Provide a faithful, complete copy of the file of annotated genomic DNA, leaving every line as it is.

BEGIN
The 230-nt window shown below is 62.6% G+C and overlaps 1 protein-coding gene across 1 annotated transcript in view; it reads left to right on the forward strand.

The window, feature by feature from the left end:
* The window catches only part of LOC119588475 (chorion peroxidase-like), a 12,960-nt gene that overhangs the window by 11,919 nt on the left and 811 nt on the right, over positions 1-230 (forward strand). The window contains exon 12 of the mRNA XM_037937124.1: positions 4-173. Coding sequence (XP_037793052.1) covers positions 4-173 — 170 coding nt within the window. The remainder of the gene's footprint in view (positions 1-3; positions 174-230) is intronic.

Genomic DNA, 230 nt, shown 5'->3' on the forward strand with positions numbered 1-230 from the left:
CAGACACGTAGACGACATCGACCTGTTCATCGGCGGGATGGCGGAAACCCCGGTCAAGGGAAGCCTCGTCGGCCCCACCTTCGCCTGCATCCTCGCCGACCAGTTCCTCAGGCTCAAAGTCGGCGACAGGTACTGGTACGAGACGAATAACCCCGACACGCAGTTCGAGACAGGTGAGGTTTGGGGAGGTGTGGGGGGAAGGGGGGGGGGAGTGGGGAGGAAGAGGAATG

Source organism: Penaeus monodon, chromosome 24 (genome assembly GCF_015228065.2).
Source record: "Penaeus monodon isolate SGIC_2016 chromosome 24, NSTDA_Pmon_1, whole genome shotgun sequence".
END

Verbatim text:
The 230-nt window shown below is 62.6% G+C and overlaps 1 protein-coding gene across 1 annotated transcript in view; it reads left to right on the forward strand.

The window, feature by feature from the left end:
* The window catches only part of LOC119588475 (chorion peroxidase-like), a 12,960-nt gene that overhangs the window by 11,919 nt on the left and 811 nt on the right, over positions 1-230 (forward strand). The window contains exon 12 of the mRNA XM_037937124.1: positions 4-173. Coding sequence (XP_037793052.1) covers positions 4-173 — 170 coding nt within the window. The remainder of the gene's footprint in view (positions 1-3; positions 174-230) is intronic.

Genomic DNA, 230 nt, shown 5'->3' on the forward strand with positions numbered 1-230 from the left:
CAGACACGTAGACGACATCGACCTGTTCATCGGCGGGATGGCGGAAACCCCGGTCAAGGGAAGCCTCGTCGGCCCCACCTTCGCCTGCATCCTCGCCGACCAGTTCCTCAGGCTCAAAGTCGGCGACAGGTACTGGTACGAGACGAATAACCCCGACACGCAGTTCGAGACAGGTGAGGTTTGGGGAGGTGTGGGGGGAAGGGGGGGGGGAGTGGGGAGGAAGAGGAATG

Source organism: Penaeus monodon, chromosome 24 (genome assembly GCF_015228065.2).
Source record: "Penaeus monodon isolate SGIC_2016 chromosome 24, NSTDA_Pmon_1, whole genome shotgun sequence".